BUFFALO, N.Y. — "When they go out to compete, I feel like I'm right there with them," said Dr. Stacey Watt, chief of service for the department of anesthesiology at Kaleida Health.
Dr. Watt is one of the many medical experts working behind the scenes to make the Olympics as safe as possible for athletes -- especially in the extreme heat.
With the high temperatures and humidity levels in Toyko, Dr. Watt worked closely with the U.S. Olympic and Paralympic Committee to help educate and prepare for heat-related illnesses and injuries and ensure athletes are appropriately screened.
After presenting to the U.S. Olympic Committee last year about her research on malignant hyperthermia, the group ended up adding additional questions to the health screening tool for all athletes, according to a spokesperson with Kaleida.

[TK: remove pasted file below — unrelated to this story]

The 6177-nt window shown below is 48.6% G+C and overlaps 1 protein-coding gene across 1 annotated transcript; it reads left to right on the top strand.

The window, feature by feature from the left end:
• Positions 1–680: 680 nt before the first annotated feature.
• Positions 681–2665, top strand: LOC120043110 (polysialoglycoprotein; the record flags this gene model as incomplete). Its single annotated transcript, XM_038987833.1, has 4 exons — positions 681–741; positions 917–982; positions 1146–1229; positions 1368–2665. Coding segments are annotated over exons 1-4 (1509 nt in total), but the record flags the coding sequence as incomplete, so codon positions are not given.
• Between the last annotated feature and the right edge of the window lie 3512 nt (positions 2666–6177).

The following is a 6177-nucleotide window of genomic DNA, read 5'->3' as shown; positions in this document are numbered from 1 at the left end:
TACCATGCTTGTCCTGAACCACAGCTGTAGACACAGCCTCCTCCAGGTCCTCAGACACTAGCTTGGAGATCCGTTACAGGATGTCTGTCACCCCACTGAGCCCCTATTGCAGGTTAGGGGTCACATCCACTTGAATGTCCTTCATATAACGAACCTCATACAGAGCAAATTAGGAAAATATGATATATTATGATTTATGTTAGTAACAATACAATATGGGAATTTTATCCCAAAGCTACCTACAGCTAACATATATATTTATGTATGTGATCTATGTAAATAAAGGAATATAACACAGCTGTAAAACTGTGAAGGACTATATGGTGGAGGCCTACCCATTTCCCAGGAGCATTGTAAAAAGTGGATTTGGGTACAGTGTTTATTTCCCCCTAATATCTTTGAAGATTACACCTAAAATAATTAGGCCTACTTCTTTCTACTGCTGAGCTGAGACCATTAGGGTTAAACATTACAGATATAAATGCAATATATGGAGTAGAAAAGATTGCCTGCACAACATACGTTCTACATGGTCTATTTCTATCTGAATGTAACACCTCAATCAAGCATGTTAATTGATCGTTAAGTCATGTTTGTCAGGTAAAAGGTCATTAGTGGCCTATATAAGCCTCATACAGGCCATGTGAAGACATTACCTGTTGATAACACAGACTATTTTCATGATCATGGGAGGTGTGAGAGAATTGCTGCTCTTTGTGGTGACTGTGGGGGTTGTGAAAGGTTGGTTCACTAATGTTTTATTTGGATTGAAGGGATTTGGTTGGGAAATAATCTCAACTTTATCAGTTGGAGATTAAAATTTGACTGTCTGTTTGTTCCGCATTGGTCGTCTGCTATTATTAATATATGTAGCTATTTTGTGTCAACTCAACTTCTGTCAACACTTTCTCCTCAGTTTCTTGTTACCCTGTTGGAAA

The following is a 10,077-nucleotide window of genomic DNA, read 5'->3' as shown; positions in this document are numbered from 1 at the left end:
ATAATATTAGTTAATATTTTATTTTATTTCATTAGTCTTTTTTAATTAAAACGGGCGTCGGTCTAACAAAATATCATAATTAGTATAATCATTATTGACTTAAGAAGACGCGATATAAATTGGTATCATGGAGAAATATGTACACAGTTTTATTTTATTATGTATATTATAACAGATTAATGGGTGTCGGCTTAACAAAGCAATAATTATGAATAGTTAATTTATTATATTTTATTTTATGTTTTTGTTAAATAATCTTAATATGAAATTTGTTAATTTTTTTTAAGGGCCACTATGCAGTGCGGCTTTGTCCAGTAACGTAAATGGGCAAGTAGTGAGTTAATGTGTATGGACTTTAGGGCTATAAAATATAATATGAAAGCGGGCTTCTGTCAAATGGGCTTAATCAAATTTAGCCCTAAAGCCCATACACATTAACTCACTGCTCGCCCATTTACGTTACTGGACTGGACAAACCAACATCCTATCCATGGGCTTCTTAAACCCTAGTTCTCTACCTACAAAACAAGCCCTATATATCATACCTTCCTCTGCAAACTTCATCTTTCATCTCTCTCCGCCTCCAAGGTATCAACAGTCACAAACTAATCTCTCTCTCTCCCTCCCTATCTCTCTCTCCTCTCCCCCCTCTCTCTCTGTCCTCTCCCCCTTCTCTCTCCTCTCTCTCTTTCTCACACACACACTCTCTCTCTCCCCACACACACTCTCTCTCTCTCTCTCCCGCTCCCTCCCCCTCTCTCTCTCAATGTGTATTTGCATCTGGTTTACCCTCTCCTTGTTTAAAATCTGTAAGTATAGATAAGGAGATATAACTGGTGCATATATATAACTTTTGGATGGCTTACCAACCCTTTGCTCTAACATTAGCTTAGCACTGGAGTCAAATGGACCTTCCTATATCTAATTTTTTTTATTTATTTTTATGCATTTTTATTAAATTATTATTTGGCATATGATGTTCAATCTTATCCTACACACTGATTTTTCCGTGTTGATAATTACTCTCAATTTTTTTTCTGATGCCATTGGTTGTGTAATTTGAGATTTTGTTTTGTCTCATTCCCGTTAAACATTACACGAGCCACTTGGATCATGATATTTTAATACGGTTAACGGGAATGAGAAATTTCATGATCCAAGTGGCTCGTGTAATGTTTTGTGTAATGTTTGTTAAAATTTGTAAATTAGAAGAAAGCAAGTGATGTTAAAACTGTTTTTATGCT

"They had me a lot as our teams geared up for the preparation for the games," said Dr. Watt. "I came in to lecture the U.S. Olympic and Paralympic Committee when it comes to their trainers and physician staff to not only share my knowledge of malignant hyperthermia, heat-related illness and injuries, especially the athletic population, but I was brought in a year before the planned Olympic games to really start the education process early."
Now she said she continues to consult with U.S. Olympic and Paralympic Committee, trainers, and physicians.
Dr. Watt is coming at this from a unique perspective -- as both a physician and as an athlete.
"I was very fortunate to excel in the discus event which got me not only an athletic scholarship to the University of Florida but allowed me to represent the United States in both the Pan American and U.S. Olympic Festival," reflected Dr. Watt.
She added, "In doing so I learned so much about what it took to really excel in an event and to reach that pinnacle of success and I love that I've been able to transfer that passion into medicine and now I can help my fellow athletes, although on the sidelines, I can still be with them at heart on the field."